Thursday, September 11, 2014

All Around the Web - September 11, 2014

Liberate - Justin Holcomb on the Meaning of Grace

Canon and Culture - Reflections on Same-Sex Marriage and Religious Liberty
In 2012, Dan Cathy—son of Truett Cathy, who founded the much-loved Chick-fil-A restaurants—answered honestly and affirmatively when asked whether he opposes gay marriage. “Guilty as charged,” he replied. Although there was an immediate reaction against Chick-fil-A, comments by the mayors of both Boston and Chicago to the effect that Chick-fil-A might be barred from operating in their cities provided the spark that lit the fuse of counter-protest. Mike Huckabee, the former governor of Arkansas, seized the moment to make a call for a show of support for the Cathy family. At the grassroots level, customers flooded into the restaurants to provide a measure of protection for the company. Publicly, the message was clear: There were many Americans who did not want to see Chick-fil-A suffer for the sincere statement of values offered by Dan Cathy. The demonstration of solidarity with Chick-fil-A offered the company shelter and perhaps led the company’s critics to wonder whether they had overplayed their hand.

The reaction of secular statists toward Chick-fil-A suggests that Cathy’s opinion is not one that will be tolerated for long. Cathy’s opponents believe his opinion is not merely deserving of their disagreement, but, what is more, that it should be viewed as a clear evil, which should be extinguished by political means if necessary.

Joe Carter - 9 Things You Should Know About Intimate Partner Violence
The issue of intimate partner violence has been in the news recently after the National Football League suspended Ray Rice for hitting his finacee. A video from an elevator camera surfaced in which Rice is seen punching Janay Palmer in the face, knocking her unconscious. Rice and Palmer were wed the next day.

Here are nine things you should know about intimate partner violence.

Tim Challies - On Nude Celebrities, Virtual Voyeurs, and Willing Victims
I am sure you have heard by now that a group of hackers invaded the private accounts of a list of celebrities, found their photographs, and released them to the public. The celebrities were young women, the photographs were nude or semi-nude, and the shots were meant to remain private. The end result is that millions of people have now seen and enjoyed revealing photographs that were intended only for these women and their most intimate acquaintances.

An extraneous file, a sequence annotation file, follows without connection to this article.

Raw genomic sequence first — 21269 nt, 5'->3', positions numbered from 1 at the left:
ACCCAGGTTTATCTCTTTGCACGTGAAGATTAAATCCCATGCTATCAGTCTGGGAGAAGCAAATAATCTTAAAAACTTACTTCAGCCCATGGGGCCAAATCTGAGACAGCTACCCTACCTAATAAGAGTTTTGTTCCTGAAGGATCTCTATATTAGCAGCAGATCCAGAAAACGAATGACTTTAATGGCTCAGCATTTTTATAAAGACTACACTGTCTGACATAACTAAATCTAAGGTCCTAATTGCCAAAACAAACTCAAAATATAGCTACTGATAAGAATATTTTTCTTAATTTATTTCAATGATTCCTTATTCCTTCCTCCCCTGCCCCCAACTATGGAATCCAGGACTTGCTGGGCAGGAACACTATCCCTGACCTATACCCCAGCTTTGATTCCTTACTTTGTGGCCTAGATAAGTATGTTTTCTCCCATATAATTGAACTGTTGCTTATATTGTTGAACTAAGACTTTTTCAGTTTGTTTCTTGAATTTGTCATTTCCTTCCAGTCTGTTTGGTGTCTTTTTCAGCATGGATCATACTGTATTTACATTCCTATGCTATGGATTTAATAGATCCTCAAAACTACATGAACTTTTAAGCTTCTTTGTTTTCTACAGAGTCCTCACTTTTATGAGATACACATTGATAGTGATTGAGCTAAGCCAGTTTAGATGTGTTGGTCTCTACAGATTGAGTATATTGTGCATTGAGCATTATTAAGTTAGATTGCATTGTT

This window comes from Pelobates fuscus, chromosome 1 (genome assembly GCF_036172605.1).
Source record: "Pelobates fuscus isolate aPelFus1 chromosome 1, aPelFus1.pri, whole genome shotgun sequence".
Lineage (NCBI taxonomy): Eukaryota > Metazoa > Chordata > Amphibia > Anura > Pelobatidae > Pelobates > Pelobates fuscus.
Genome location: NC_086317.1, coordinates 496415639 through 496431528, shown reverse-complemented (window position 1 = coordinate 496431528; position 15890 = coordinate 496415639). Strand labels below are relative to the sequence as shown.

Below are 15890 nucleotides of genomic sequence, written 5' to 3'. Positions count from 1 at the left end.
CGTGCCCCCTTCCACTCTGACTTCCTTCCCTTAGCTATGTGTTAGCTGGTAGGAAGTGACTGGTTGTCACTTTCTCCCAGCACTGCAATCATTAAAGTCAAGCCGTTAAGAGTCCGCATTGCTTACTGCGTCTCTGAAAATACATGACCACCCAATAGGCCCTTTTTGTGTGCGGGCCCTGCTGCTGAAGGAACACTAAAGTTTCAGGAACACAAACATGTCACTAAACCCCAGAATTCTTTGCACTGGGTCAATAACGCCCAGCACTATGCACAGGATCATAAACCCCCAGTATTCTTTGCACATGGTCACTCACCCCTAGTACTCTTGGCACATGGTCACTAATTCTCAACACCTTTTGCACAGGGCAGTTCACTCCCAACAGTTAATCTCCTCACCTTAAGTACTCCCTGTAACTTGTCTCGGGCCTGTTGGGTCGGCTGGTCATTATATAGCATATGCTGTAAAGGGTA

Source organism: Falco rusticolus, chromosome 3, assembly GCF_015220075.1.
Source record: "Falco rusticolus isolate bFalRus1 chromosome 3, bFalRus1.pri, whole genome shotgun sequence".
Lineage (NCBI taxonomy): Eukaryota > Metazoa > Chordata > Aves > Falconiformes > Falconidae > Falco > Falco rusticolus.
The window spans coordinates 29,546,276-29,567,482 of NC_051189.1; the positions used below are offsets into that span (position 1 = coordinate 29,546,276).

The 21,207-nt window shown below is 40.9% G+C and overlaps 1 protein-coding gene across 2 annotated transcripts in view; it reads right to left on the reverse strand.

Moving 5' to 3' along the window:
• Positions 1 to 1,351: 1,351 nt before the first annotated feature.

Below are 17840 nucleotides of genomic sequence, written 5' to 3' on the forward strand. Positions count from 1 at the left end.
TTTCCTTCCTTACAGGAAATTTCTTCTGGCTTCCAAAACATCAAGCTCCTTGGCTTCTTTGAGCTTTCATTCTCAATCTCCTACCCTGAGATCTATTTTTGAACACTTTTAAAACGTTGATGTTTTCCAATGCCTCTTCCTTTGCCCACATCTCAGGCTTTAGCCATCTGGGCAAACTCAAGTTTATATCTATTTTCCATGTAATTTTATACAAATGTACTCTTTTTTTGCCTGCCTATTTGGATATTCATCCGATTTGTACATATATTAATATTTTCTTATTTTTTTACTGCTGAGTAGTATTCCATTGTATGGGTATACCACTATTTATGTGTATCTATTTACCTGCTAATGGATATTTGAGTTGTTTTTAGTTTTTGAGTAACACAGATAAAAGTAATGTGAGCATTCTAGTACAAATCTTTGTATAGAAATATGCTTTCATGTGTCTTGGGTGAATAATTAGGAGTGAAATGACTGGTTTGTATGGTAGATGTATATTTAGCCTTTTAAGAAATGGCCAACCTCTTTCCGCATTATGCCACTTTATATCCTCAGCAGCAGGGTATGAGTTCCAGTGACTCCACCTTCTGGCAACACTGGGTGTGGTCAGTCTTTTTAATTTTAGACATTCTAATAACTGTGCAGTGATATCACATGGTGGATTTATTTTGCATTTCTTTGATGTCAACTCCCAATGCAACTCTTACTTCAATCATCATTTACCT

We could talk about the folly of taking nude photographs, and the inappropriateness of such moments shared between two people who are not married (which, I assume, is the context of most or all of the photographs). But I think such a focus would be to miss out on more important matters.

When I read this story I felt a deep sadness for these young women. These women are victims, and they are victims several times over.

The Gospel Coalition - What Is the ‘Abomination of Desolation’?
If a group of Christians sat down to list perplexing passages, it wouldn't take long for someone to mention Matthew 24:15-16: "So when you see standing in the holy place ‘the abomination that causes desolation,' spoken of through the prophet Daniel—let the reader understand—then let those who are in Judea flee to the mountains."

The reasons for uncertainty are easy to list. What is an abomination? What abomination does Jesus have in mind? One that belongs to his generation, or one from the last days? What is the connection between the prophecies of Daniel and Jesus? Who is "the reader," and what should he or she understand? In what sense should readers "flee to the mountains”? Should they obey literally or metaphorically?

Real Clear Politics - Romney: When America and The President Are Seen As Weak Bad People Do Bad Things
Post a Comment